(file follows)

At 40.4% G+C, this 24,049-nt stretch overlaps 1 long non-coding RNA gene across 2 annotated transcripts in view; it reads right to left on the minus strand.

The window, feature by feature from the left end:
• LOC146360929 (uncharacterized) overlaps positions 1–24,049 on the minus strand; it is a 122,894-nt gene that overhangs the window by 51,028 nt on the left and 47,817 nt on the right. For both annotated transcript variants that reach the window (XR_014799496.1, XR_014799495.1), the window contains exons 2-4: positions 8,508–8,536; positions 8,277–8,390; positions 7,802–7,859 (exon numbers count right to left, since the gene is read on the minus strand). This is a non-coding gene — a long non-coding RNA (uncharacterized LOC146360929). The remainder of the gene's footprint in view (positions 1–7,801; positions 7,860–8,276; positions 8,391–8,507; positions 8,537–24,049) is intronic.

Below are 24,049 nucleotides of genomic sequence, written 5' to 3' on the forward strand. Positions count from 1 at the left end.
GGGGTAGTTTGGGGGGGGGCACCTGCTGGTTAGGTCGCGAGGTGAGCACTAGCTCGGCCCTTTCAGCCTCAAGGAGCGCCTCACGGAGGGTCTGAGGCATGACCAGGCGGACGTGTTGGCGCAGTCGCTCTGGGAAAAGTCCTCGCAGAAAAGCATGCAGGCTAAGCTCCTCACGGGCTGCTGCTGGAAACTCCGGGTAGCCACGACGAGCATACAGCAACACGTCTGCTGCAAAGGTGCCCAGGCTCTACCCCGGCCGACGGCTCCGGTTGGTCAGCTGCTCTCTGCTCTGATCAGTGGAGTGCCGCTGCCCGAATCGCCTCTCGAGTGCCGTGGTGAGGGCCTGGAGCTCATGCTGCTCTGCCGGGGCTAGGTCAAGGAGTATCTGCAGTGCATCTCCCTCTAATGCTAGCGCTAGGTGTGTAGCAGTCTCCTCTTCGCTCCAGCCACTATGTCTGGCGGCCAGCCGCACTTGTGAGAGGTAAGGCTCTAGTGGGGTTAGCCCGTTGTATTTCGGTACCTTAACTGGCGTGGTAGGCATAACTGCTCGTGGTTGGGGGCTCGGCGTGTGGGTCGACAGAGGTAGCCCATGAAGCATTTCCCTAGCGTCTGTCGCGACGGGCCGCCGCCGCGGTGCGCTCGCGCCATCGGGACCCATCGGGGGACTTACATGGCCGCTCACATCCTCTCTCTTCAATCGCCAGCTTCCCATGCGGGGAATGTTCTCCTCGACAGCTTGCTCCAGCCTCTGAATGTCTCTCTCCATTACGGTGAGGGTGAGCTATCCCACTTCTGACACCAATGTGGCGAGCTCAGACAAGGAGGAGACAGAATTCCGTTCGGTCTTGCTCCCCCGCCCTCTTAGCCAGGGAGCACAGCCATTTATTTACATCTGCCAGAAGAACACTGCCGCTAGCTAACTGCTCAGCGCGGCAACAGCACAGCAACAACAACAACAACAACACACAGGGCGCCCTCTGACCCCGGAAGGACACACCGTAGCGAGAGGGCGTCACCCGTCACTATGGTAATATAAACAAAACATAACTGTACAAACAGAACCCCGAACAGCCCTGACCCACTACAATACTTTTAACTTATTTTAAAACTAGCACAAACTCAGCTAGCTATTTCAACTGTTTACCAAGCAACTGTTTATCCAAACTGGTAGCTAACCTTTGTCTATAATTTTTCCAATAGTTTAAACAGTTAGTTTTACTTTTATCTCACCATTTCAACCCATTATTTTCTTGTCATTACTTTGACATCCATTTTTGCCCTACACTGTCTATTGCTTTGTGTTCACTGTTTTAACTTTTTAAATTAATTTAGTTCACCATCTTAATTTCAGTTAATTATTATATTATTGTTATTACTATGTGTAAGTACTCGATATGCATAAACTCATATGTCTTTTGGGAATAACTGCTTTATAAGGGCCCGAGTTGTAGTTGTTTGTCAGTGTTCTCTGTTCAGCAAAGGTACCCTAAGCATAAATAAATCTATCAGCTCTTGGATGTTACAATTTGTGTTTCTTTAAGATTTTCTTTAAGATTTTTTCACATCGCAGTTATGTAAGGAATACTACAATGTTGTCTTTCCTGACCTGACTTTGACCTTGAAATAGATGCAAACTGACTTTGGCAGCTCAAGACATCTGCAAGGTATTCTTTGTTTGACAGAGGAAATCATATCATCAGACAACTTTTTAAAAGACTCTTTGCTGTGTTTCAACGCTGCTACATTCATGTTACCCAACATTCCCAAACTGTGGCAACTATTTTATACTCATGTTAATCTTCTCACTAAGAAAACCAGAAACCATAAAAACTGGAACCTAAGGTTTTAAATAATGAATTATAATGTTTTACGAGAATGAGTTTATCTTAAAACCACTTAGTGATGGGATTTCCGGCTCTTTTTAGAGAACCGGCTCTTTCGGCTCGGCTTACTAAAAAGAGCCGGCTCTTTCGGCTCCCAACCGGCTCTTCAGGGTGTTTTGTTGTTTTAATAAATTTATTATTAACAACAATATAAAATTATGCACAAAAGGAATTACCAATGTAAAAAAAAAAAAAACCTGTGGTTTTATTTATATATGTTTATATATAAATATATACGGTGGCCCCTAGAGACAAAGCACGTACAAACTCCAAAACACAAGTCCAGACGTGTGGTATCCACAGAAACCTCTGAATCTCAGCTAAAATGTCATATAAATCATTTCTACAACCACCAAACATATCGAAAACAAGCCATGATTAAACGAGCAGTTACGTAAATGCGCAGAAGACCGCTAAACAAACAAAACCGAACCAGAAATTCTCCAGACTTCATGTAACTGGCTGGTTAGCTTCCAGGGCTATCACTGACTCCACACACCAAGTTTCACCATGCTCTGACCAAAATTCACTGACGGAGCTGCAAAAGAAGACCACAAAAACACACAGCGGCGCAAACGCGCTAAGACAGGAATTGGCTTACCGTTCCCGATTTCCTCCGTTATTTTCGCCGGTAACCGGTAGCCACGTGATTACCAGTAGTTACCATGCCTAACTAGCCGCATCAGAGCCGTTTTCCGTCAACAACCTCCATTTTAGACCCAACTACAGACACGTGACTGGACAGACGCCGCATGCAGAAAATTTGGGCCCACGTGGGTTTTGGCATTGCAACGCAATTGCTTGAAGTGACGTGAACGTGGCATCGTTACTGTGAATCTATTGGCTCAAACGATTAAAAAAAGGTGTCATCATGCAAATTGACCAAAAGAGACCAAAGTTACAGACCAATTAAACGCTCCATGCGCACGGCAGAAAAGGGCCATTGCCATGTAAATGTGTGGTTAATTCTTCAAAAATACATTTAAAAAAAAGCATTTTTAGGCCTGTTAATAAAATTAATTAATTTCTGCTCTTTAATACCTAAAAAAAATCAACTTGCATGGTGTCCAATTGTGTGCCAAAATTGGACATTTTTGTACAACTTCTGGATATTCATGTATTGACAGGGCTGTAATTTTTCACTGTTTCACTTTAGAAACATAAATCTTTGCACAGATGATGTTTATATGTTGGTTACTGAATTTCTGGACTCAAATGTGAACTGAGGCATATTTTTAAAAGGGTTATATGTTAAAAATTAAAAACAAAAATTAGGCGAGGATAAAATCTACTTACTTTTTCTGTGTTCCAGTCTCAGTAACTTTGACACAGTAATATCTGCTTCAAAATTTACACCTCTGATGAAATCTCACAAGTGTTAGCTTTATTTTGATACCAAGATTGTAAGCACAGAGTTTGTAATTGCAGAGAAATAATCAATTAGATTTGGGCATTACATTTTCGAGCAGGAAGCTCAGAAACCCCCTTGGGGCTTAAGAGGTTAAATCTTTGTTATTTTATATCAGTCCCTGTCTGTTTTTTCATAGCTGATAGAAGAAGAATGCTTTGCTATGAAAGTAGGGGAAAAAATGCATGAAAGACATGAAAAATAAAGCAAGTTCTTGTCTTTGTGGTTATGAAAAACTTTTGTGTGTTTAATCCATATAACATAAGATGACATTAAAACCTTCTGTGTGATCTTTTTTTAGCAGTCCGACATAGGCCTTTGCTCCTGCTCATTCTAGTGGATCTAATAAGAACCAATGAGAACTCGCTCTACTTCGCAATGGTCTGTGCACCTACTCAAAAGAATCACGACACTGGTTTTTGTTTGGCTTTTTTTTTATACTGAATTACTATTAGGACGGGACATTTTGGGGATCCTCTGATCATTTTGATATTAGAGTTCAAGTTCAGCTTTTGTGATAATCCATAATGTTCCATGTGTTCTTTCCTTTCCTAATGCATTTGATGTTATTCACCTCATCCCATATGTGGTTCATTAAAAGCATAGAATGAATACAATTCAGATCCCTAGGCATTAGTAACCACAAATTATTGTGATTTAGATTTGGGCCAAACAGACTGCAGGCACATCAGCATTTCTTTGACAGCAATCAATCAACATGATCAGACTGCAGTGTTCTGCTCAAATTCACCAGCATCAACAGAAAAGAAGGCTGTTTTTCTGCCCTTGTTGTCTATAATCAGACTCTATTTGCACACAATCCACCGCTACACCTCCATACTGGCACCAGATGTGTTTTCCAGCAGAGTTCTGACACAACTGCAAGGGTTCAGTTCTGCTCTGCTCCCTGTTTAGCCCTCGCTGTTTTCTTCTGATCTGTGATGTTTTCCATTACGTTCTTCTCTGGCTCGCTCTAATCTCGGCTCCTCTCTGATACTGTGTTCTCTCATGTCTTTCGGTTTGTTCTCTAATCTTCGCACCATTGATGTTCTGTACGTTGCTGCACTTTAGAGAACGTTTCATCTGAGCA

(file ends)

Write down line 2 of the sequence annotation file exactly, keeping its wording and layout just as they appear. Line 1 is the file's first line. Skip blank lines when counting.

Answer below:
The window, feature by feature from the left end: